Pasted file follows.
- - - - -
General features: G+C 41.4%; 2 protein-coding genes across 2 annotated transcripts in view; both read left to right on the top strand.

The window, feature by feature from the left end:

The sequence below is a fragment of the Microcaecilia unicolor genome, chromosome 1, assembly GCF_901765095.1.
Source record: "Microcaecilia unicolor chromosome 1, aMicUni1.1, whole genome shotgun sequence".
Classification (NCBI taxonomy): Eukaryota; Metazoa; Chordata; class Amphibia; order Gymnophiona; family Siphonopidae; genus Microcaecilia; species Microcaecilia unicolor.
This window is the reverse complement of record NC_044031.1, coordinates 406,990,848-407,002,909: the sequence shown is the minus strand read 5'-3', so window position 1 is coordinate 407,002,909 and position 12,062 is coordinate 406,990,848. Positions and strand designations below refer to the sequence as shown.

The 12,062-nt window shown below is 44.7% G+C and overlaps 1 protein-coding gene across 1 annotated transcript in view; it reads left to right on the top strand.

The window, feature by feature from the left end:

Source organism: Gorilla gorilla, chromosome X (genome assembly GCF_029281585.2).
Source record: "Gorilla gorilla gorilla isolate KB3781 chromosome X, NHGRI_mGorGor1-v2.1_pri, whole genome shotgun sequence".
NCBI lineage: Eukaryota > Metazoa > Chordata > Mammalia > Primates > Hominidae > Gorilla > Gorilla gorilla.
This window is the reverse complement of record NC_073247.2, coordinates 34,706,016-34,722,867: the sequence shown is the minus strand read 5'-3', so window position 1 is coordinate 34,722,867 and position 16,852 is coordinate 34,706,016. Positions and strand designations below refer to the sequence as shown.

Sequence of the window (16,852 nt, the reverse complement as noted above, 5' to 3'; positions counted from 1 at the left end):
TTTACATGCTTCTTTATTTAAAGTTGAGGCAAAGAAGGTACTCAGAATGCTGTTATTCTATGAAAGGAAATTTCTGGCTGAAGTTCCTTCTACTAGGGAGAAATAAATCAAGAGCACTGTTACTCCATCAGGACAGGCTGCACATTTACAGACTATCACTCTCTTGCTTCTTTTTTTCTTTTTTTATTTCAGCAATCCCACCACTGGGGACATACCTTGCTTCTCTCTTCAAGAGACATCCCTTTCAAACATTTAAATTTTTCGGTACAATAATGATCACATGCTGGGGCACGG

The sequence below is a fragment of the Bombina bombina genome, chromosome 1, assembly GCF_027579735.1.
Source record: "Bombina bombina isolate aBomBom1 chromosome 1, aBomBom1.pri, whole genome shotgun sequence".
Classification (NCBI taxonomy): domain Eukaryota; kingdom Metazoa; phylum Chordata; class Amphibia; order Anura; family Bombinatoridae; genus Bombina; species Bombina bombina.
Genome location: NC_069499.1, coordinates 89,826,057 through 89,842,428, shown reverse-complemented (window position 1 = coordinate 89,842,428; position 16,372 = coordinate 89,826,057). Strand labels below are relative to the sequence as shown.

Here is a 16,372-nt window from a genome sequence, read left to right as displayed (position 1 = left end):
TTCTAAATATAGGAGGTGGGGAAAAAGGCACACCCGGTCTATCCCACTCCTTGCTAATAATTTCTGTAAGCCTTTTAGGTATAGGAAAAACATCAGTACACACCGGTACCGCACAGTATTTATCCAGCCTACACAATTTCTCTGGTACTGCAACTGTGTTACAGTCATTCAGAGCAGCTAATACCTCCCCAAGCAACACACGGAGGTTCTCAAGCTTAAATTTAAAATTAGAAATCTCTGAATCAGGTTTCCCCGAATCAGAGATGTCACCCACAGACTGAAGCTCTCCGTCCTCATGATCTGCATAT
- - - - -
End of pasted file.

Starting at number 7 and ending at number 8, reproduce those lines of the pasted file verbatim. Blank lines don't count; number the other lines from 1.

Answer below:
The 12,062-nt window shown below is 44.7% G+C and overlaps 1 protein-coding gene across 1 annotated transcript in view; it reads left to right on the top strand.

The window, feature by feature from the left end: